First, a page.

Could Overseas Territories Like The BVI and Cayman Islands Actually Break Away From Britain?
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LONDON — Britain has incurred the wrath of several of its overseas territories by backing measures to force them to publish unprecedented levels of information about who owns the companies based in their jurisdictions by 2020.
Territories including the Cayman Islands and the British Virgin Islands fear that the new transparency measures could undermine their positions as leading offshore financial centers.
But the British politicians who pushed the new disclosure rules through the House of Commons on Tuesday insisted that having publicly available registers of beneficial owners of companies based in the territories will help stamp out money laundering, tax evasion and terrorist financing.
Why do individuals and companies set up entities in UK overseas territories?
Some UK overseas territories, notably those in the Caribbean, have long attracted wealthy individuals and companies because of their low or zero-tax regimes, light-touch regulation and links to the trusted British legal system.
High levels of privacy have been a significant draw, said Simon Airey, partner at Paul Hastings, a law firm. “Plenty of people live in countries where they are subject to blackmail, extortion and kidnap risk,” he added. “Some people legitimately don’t want their finances public.”
But there are widespread concerns that the lack of transparency around company ownership in UK overseas territories has also enabled illicit financiers to take advantage of the situation.
How much illicit business is running through the overseas territories?
The UK National Crime Agency estimates that $122 billion of criminal money is laundered through Britain each year. Andrew Mitchell, a Conservative MP and former minister who championed the new transparency measures, said the UK overseas territories “are central to this nefarious activity.”
A huge leak of documents from a Panamanian law firm in 2016 highlighted the use by the rich and powerful of offshore centers, and their role in facilitating tax evasion and money laundering.
Are these UK measures a genuine economic threat to the overseas territories?
Several territories argued that the transparency initiative will prove severely damaging. The government of the BVI said that with the islands “still reeling from the impact of Hurricanes Irma and Maria [in 2017] . . . this would be a case of kicking us while we are down.”
The concern is that individuals and companies who have established entities in UK overseas territories for legitimate reasons, such as the privacy benefits, will move their money elsewhere.
Recommended Letter: Move on overseas registers shows British weakness Campaigners, lawyers and politicians acknowledged that illicit financiers could shift their money: Belize, the Cook Islands, the Marshall Islands and Nauru are some of the offshore centers that could potentially benefit from the UK measures.
But there are significant practical, legal and commercial hurdles to redomiciling companies, plus the risk that any new locations for these entities may introduce tough transparency rules of their own in the future.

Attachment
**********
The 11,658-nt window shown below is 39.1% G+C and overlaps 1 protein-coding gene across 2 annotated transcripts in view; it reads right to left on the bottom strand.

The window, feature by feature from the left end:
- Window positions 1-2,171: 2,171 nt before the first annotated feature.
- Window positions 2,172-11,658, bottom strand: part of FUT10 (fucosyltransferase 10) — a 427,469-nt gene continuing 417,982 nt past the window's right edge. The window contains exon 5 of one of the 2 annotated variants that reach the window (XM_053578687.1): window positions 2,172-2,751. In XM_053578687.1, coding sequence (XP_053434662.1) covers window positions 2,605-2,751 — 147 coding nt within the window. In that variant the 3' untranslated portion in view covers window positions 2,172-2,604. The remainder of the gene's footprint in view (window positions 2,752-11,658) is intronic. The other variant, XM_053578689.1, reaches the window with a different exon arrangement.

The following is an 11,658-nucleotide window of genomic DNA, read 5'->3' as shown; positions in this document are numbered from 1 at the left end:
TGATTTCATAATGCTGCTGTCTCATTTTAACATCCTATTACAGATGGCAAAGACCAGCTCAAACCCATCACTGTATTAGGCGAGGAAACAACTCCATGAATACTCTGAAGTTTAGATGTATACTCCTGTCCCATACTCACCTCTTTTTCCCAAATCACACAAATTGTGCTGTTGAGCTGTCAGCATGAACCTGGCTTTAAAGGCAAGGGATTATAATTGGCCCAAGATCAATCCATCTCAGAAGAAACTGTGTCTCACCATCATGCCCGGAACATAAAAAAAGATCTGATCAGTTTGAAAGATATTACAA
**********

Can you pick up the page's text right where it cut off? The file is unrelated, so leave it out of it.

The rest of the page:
“We will see . . . money on the move, some will be black, some will be grey, and some will be white,” Airey said. “There will be a shake-up but I wouldn’t be too worried about the overseas territories. It won’t be a massive exodus.”
What are the potential loopholes in the new transparency rules?
Companies registered in UK overseas territories could claim to have no beneficial owner — for example, because no single shareholder owns more than 25 per cent of the company. This is the threshold used by the UK’s companies register.
Companies could also submit false information, particularly if the registers about their beneficial owners are not independently verified. Only one person has been prosecuted for submitting false information to Companies House, the UK companies register — and he was a campaigner trying to raise awareness about flaws in the system.
Global Witness, the campaign group, said a bigger risk was that UK overseas territories make their registers difficult to access, with high fees for each request. By contrast, the UK companies register is free to access.
Could the overseas territories break away from the UK?
There were strong words from some Caribbean territories in response to the UK transparency initiative. The BVI premier said the move “calls into question our very relationship with the UK”, while his counterpart in the Cayman Islands said it was “a gross affront to the constitutional relationship we currently have with the United Kingdom.”
But neither leader talked explicitly about breaking away, which would jeopardize the financial and diplomatic support provided by the UK. Orlando Smith, the BVI premier, stressed that his concern was that “this constitutional over-reach does not set a precedent.”
Short of breaking away, UK overseas territories could launch legal challenges to the British initiative, although Mr Mitchell said this was unlikely to be successful. “Parliament has spoken,” he said. “They have to do this by 2020. It will be a waste of their money [to challenge this in the courts], but they can try.”
(LONDON FINANCIAL TIMES)
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